Lifting restrictive measures is something that is being done very carefully, but we are all already thinking about the day when we can finally go out and breath without a mask on. In the meantime, in the past 13 months of permanent state of emergency, cities changed. The most visible side of this transformation are the bicycle paths that grew practically everywhere in the country. From north to south, from coast to inland, bicycles became the fastest growing transportation mean during the pandemic.
When we go back out to go to work, shopping or walking without restrictions, we will certainly give more attention to the lighter and more sustainable means of transportation. And the reason is simple – the bicycle paths and parking are more accessible than ever. Lisbon currently has 181,5Km of bicycle paths, leading this movement, but many other cities also jumped forward. Porto is now counting with 54Km of exclusively bicycle lanes and Cascais is near 90Km. Coimbra and Aveiro are close to reaching 40Km and Faro is pedalling towards the 25Km with new paths on the work in the next couple of years.
Lisbon almost doubled its network during this past year, extending bicycle paths in six main axes. With 105Km already built before the pandemic, the cycling lanes increased 76,5Km between July 2020 and March this year. The support programs for buying bicycles is still available. After almost 3.500 applications received up until the end of 2020, the Lisbon municipality launched in April the second phase of support. The measure now also includes accessories and repair, with figures going up to 500€ for those who bought bicycles since the beginning of this year.
Widen the shared service is also part of the plan to incentivize micro-mobility within the city. Gira currently counts 750 bicycles and 80 stations, but EMEL – the municipal mobility and parking company – wants to increase its network adding about 2 thousand new bicycles through a public contest to be launched still in 2021. In parallel, there are plans for 13 parking lots for a total of 200 bicycles in several neighbourhoods of the Portuguese capital. The first is already running in Lumiar.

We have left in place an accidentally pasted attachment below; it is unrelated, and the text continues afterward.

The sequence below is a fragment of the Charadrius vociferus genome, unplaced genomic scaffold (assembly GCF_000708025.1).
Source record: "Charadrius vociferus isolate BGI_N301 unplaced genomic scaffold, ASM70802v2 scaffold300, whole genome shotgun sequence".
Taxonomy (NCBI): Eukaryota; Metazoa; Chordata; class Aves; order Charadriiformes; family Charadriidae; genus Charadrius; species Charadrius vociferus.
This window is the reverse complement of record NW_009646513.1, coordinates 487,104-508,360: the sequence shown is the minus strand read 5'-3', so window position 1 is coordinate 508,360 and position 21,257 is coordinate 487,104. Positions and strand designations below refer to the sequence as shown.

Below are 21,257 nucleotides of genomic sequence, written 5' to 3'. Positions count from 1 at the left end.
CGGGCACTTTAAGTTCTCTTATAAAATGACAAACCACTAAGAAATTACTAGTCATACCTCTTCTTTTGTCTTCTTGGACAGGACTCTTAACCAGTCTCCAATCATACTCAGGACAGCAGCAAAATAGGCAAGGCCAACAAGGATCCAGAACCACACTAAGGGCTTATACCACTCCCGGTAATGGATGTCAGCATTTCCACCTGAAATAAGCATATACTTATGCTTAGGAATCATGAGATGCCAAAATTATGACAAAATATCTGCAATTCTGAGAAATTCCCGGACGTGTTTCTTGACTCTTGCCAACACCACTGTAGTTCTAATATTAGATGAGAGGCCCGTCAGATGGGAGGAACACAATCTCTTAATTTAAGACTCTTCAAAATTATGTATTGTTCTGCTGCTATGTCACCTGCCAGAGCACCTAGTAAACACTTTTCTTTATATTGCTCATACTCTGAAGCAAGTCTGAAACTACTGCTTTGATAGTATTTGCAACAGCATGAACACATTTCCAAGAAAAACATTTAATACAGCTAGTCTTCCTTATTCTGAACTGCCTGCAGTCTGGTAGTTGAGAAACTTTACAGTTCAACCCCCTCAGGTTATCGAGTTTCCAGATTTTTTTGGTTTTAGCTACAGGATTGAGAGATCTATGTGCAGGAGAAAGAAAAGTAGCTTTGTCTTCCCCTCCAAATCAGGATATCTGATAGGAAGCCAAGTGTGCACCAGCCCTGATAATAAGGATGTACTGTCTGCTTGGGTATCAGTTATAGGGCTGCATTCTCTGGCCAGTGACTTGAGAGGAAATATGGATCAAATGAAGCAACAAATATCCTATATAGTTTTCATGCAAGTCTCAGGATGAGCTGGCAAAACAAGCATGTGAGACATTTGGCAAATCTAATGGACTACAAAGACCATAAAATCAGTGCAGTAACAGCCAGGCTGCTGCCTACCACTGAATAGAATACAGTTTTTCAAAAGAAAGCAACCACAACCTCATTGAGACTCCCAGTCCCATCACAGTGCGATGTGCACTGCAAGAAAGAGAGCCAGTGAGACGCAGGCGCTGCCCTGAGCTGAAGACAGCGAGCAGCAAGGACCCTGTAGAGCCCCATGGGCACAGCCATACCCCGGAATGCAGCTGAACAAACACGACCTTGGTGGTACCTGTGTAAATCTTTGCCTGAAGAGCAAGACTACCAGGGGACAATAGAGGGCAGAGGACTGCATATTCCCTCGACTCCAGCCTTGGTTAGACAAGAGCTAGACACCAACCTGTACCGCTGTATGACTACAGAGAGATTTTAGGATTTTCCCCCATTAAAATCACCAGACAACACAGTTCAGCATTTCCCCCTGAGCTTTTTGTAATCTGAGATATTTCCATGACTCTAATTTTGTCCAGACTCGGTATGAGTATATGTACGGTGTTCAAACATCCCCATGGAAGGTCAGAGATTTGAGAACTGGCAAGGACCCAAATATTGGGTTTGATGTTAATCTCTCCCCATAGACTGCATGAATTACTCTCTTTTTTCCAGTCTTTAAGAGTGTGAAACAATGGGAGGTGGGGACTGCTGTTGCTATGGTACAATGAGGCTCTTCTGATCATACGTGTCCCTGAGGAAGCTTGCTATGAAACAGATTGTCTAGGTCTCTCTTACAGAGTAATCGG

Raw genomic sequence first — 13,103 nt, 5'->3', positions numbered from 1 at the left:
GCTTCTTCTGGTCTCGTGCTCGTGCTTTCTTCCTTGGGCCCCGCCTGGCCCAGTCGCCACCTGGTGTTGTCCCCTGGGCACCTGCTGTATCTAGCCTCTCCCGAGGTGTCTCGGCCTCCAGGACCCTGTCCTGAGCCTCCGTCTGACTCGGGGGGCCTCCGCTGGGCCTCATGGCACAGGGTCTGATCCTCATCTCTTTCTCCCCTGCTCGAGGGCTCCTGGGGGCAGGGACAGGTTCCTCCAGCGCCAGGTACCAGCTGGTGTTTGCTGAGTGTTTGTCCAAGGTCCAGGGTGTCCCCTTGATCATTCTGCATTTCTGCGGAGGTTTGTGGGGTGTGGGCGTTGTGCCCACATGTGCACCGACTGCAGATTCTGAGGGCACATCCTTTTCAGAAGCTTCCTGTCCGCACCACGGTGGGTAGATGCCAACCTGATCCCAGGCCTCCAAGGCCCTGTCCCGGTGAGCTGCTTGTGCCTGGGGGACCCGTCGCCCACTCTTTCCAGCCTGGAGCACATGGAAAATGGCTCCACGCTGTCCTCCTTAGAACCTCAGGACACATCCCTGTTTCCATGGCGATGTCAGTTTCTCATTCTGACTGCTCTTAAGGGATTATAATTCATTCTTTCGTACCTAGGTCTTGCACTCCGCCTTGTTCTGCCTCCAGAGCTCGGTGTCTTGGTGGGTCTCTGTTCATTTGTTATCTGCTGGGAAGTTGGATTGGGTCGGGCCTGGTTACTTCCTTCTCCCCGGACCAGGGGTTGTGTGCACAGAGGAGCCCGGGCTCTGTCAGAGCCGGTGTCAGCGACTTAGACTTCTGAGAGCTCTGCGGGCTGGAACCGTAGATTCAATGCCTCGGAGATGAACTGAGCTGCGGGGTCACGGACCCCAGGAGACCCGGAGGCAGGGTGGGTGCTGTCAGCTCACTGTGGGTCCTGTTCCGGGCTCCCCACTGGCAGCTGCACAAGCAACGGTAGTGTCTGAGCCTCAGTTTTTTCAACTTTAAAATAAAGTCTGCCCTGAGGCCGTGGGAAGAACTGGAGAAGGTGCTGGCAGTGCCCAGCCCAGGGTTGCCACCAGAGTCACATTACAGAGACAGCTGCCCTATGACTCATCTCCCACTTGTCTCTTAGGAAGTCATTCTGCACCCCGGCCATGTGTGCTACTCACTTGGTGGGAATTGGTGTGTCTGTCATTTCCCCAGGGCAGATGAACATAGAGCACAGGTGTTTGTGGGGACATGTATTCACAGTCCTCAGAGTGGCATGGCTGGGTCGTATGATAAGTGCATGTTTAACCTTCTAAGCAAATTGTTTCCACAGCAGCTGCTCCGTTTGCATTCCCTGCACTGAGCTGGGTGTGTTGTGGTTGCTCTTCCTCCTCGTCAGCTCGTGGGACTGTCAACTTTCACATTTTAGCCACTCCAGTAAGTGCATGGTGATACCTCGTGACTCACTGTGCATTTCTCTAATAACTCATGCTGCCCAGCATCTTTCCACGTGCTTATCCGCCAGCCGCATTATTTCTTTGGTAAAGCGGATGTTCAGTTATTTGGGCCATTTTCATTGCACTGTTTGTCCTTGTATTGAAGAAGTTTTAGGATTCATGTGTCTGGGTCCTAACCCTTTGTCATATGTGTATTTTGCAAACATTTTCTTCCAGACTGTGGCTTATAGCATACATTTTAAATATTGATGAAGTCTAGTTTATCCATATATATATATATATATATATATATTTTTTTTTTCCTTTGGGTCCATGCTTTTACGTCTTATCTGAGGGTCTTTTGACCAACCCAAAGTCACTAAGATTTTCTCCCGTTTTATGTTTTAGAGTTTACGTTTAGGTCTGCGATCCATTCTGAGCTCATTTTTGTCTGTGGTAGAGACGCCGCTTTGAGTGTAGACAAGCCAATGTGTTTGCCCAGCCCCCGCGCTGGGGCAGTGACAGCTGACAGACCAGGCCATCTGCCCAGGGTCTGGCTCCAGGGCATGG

In Cascais’ bordering municipality, bicycles also gained more terrain with the new path of Avenida da República, just inaugurated in the second week of April. The investment of about 650 thousand Euros, 50% of which reimbursed by the European Union, allowed to extend a 3Km path between Estoril and Alcoitão. The local authority promises to soon begin the construction of two more lanes: one in Tires, of 3,3Km and another one also in Alcoitão with 2,7Km. Once done, it will give Cascais near 90Km of cyclable lanes.
And, if there are no delays in the plans of the Loures Municipality, in 2023 it will be possible to bicycle or walk from Cascais to Vila Franca de Xira, always bordering the Tejo river. The boardwalk, long 6,2Km, will be sustained through stakes over marshland and will have a sinuous path with several interest points to incentivize long walks between different landscapes, elevated or lowered by the riverside area.
In the last months of the pandemic, Porto conquered 35Km of bicycle paths, 130 spaces for bicycles in surveyed parks and 72 bicycles with 521 parking spaces. The network has now a total of 54Km linking practically the entire city with bicycle paths or pedestrian lanes connecting the eastern with the western part of the city. There are also 210 sharing places settled during the confinement period and fleets with 2.100 bicycles and scooters managed by three operators – Hive, Bird and Circ.